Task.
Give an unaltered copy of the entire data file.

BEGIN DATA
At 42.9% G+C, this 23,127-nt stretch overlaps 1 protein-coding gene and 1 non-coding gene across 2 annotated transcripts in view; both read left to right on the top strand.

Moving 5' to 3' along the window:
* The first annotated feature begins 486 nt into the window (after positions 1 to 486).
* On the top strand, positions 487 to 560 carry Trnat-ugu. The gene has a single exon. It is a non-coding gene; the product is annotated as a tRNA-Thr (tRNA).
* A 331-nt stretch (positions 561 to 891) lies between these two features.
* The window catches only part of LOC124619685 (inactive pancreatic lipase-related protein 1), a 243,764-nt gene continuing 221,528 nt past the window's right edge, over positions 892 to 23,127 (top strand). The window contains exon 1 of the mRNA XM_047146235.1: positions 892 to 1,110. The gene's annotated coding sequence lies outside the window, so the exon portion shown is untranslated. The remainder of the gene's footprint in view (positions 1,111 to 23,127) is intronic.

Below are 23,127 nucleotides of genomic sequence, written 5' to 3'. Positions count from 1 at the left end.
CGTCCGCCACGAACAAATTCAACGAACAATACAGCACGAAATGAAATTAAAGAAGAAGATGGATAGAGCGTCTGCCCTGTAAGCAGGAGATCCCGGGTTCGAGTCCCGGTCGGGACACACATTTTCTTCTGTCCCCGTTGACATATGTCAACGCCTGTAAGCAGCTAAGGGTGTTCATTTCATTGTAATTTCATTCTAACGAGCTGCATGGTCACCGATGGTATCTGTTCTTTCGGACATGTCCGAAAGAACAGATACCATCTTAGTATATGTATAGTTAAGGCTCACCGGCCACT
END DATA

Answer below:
At 42.9% G+C, this 23,127-nt stretch overlaps 1 protein-coding gene and 1 non-coding gene across 2 annotated transcripts in view; both read left to right on the top strand.

Moving 5' to 3' along the window:
* The first annotated feature begins 486 nt into the window (after positions 1 to 486).
* On the top strand, positions 487 to 560 carry Trnat-ugu. The gene has a single exon. It is a non-coding gene; the product is annotated as a tRNA-Thr (tRNA).
* A 331-nt stretch (positions 561 to 891) lies between these two features.
* The window catches only part of LOC124619685 (inactive pancreatic lipase-related protein 1), a 243,764-nt gene continuing 221,528 nt past the window's right edge, over positions 892 to 23,127 (top strand). The window contains exon 1 of the mRNA XM_047146235.1: positions 892 to 1,110. The gene's annotated coding sequence lies outside the window, so the exon portion shown is untranslated. The remainder of the gene's footprint in view (positions 1,111 to 23,127) is intronic.

Below are 23,127 nucleotides of genomic sequence, written 5' to 3'. Positions count from 1 at the left end.
CGTCCGCCACGAACAAATTCAACGAACAATACAGCACGAAATGAAATTAAAGAAGAAGATGGATAGAGCGTCTGCCCTGTAAGCAGGAGATCCCGGGTTCGAGTCCCGGTCGGGACACACATTTTCTTCTGTCCCCGTTGACATATGTCAACGCCTGTAAGCAGCTAAGGGTGTTCATTTCATTGTAATTTCATTCTAACGAGCTGCATGGTCACCGATGGTATCTGTTCTTTCGGACATGTCCGAAAGAACAGATACCATCTTAGTATATGTATAGTTAAGGCTCACCGGCCACT